Javascript: escape() vs. encodeURI() vs. encodeURIComponent()

Are you great JavaScript programmer? Yes? Do you know the difference in mentioned methods and when to use which? No? Oh I see…you take a peek at w3schools.com when you need it! Ok, me too!

I’m searching for this too many times! So I guess If I write about it it’ll stick for a few days longer in my head…will see about that.

So let’s go..when it’s appropriate times to use which?

The escape() method does not encode the + character which is interpreted as a space on the server-side as well as generated by forms with spaces in their fields. Due to this shortcoming and the fact that this function fails to handle non-ASCII characters correctly, you should avoid use of escape() whenever possible. The best alternative is usually encodeURIComponent().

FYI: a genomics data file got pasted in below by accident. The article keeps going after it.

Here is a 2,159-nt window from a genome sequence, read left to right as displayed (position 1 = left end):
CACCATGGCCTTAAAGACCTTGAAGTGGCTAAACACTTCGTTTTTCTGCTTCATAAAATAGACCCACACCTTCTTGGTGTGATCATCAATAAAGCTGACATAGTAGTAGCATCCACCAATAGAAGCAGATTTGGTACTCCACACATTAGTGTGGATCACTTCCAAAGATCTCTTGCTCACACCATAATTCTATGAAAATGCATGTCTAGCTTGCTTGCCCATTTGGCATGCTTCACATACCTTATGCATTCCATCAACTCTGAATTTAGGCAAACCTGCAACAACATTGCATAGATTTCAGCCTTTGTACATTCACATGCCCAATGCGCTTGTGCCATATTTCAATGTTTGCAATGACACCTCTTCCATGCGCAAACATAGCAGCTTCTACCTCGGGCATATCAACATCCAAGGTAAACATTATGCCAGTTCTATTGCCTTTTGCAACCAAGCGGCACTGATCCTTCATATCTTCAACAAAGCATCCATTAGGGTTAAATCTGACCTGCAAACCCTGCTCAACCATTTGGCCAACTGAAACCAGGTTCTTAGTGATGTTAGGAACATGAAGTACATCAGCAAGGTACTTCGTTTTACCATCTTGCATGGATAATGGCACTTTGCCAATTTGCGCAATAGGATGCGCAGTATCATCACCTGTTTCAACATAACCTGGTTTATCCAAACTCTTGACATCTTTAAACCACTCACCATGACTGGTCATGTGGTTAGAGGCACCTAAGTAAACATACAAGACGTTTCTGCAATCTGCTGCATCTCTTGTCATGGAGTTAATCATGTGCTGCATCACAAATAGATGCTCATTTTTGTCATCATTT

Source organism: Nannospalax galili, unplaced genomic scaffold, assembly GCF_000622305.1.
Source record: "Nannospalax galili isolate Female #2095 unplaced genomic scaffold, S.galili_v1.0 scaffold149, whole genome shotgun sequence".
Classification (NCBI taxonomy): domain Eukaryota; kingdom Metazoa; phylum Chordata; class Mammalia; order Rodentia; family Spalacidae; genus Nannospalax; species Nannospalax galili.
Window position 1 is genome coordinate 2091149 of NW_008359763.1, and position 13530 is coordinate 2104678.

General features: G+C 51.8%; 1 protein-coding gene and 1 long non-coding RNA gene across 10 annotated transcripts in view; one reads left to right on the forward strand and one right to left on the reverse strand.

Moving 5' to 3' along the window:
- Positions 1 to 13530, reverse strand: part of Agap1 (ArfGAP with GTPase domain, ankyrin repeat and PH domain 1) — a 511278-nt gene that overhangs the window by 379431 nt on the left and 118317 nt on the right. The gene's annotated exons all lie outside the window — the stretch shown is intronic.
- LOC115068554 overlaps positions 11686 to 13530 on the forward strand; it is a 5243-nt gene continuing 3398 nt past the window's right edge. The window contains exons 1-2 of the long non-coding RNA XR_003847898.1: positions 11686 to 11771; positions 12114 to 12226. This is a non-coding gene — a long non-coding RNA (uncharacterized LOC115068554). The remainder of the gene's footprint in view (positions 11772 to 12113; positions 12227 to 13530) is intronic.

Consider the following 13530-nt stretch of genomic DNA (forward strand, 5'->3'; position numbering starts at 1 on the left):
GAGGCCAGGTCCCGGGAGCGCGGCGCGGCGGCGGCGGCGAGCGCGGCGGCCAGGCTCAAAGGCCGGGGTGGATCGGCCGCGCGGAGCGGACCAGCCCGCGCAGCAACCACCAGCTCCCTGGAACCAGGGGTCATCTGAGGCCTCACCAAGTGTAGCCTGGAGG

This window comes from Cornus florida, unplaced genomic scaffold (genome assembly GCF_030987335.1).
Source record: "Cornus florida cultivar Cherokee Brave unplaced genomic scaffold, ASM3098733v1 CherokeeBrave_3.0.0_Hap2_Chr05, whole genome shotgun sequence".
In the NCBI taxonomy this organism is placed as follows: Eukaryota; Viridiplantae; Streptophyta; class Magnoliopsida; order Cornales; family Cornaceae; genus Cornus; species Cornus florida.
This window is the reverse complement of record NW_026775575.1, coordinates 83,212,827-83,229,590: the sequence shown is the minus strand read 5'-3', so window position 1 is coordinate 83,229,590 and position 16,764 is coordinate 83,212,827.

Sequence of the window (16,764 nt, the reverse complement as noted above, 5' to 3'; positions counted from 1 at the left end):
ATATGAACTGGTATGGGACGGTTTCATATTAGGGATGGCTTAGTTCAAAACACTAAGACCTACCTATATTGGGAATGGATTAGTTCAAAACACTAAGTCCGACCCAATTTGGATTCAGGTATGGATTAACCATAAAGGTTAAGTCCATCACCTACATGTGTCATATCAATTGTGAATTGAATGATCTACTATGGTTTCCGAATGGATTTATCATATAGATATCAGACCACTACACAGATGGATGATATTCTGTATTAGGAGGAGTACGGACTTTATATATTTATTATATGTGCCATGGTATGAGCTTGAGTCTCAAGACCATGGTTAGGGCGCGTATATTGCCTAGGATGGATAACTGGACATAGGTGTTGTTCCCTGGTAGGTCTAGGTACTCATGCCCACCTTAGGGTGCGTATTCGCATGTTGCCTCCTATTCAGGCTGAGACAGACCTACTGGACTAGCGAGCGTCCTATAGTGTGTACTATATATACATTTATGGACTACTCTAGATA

This function encodes special characters, except: * @ - _ + . /

Use of the encodeURI() method is a bit more specialized than escape() in that it encodes for URIs as opposed to the querystring (which is only part of a URL). Use this method when you need to encode a string to be used for any resource that uses URIs and needs certain characters to remain un-encoded. Note that this method does not encode the ' character, as it is a valid character within URIs.

This function encodes special characters, except: , / ? : @ & = + $ #

Lastly, the encodeURIComponent() method should be used in most cases when encoding a single component of a URI. This method will encode certain chars that would normally be recognized as special chars for URIs so that many components may be included. Note that this method does not encode the ' character, as it is a valid character within URIs.

This function encodes special characters. In addition, it ALSO encodes the following characters: , / ? : @ & = + $ #

That’s it, now you know and I remember!

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